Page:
, Volume 97, Issue 1, pp 245–259 | Cite as

Under the Hood of Tess: Conflicting Reproductive Strategies in Thomas Hardy’s Tess of the D’Urbervilles

  • Vladimir TumanovEmail author


Thomas Hardy’s Tess of the D’Urbervilles is analyzed from an evocritical perspective in order to consider evolved human reproductive strategies through the psychology and behavior of the novel’s three principal characters: Tess, Alec and Angel. It is argued that Hardy made the episode of Tess’ and Alec’s sexual contact, as well its interpretation by the characters, ambiguous, thereby suggesting the possibility of seduction rather than rape. In this context, two female mating patterns—inherited from our hominid ancestors—appear in Tess’ behavior: (a) the collection of high quality genes from a genetically fit male (Alec) who is not likely to stay with the female and provide for the offspring and (b) mating with a provider male who is interested in long-term parental investment (Angel). Conversely, Angel and Alec represent two male mating strategies that evolved as possible courses of action in our species: the dad and the cad respectively. The unwillingness of Angel to forgive Tess her sexual past is considered in the context of another evolved feature of the human mind: paternal uncertainty (the fear of the male’s genetic extinction through the possibility of raising another male’s offspring). This is juxtaposed with studies of male jealousy in different cultures and periods. Tess’ decision to tell Angel about her past is viewed in connection with the concept of modularity: an approach to human psychology based on the assumption that the mind is divided into specialized modules (responsible for different cognitive spheres) which can sometimes conflict.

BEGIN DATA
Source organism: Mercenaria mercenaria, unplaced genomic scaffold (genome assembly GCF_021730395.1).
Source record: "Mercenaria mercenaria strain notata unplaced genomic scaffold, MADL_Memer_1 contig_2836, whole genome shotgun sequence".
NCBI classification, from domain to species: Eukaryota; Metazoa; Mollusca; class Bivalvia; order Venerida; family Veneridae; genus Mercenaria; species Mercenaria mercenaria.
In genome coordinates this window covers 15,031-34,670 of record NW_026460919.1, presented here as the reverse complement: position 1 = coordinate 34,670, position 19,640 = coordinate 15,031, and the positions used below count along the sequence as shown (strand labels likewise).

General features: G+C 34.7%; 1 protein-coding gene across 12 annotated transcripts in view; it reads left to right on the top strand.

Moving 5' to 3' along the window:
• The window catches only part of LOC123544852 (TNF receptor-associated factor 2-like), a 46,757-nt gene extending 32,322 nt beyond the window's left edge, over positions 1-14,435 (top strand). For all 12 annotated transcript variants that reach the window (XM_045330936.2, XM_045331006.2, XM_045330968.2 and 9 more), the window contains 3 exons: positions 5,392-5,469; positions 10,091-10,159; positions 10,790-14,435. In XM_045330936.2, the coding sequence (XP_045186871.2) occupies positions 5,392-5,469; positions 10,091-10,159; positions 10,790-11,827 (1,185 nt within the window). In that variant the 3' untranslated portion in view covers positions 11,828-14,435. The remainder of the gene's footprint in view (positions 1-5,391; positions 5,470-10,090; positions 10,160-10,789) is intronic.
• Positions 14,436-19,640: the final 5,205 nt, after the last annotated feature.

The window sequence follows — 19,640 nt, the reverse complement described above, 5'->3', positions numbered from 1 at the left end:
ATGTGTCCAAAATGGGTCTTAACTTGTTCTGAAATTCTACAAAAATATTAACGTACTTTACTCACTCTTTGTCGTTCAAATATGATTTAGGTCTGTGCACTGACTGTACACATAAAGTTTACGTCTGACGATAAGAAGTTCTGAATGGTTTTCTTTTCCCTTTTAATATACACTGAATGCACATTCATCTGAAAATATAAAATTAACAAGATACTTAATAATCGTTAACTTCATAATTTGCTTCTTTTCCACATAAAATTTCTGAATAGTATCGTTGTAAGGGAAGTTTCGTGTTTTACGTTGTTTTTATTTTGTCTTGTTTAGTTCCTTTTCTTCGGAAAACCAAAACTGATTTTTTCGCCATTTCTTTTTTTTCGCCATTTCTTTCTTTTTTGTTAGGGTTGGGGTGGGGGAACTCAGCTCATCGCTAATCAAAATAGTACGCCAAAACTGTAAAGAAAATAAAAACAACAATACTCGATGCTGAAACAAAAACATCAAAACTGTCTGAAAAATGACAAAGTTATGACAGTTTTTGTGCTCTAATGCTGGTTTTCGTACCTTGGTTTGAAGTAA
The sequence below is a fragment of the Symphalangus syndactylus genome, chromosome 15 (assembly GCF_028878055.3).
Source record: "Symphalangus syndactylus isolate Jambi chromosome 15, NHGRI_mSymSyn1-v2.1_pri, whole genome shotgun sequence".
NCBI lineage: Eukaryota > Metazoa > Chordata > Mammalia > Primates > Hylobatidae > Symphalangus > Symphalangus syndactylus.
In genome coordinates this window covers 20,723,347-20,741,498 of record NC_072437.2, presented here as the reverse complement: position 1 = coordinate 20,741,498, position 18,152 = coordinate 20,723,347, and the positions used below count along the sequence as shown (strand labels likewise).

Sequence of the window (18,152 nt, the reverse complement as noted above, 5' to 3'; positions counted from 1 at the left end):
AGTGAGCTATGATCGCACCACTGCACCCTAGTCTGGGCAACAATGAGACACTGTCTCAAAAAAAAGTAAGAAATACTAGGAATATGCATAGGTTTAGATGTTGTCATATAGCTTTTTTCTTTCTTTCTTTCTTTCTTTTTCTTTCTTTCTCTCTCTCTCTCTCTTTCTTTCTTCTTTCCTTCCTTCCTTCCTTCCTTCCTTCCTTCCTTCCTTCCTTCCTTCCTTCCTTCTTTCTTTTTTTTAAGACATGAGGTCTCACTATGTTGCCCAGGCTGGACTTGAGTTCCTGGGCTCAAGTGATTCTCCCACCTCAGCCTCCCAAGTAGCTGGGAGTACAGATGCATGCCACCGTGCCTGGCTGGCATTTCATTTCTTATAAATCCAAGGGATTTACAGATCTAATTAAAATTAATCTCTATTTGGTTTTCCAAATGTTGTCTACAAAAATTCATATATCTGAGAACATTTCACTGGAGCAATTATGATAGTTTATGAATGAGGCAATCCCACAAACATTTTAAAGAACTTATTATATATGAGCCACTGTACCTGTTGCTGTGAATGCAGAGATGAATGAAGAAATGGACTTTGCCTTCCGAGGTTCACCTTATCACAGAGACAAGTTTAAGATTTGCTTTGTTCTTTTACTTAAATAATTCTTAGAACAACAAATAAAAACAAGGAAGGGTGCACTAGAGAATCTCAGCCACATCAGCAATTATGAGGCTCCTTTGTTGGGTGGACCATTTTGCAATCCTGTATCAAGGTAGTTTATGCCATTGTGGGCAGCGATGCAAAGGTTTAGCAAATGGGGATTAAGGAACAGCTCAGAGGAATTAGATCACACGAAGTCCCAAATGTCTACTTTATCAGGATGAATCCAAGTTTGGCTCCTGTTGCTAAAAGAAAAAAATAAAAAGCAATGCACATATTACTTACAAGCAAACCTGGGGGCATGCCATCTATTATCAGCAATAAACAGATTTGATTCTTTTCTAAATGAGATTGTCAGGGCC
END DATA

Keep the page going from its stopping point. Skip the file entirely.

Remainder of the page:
Evolutionary psychology Thomas Hardy Tess of the D’Urbervilles Little Red Riding Hood Seduction versus rape Evocriticism British nineteenth-century fiction British twentieth-century fiction Human reproductive strategies Dad versus cad Paternal uncertainty Reproductive asymmetry Male jealousy Modular brain Darwinism 


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© Springer Science+Business Media B.V. 2012

Authors and Affiliations

  1. 1.Department of Modern Languages and Literatures, UC115Western UniversityLondonCanada

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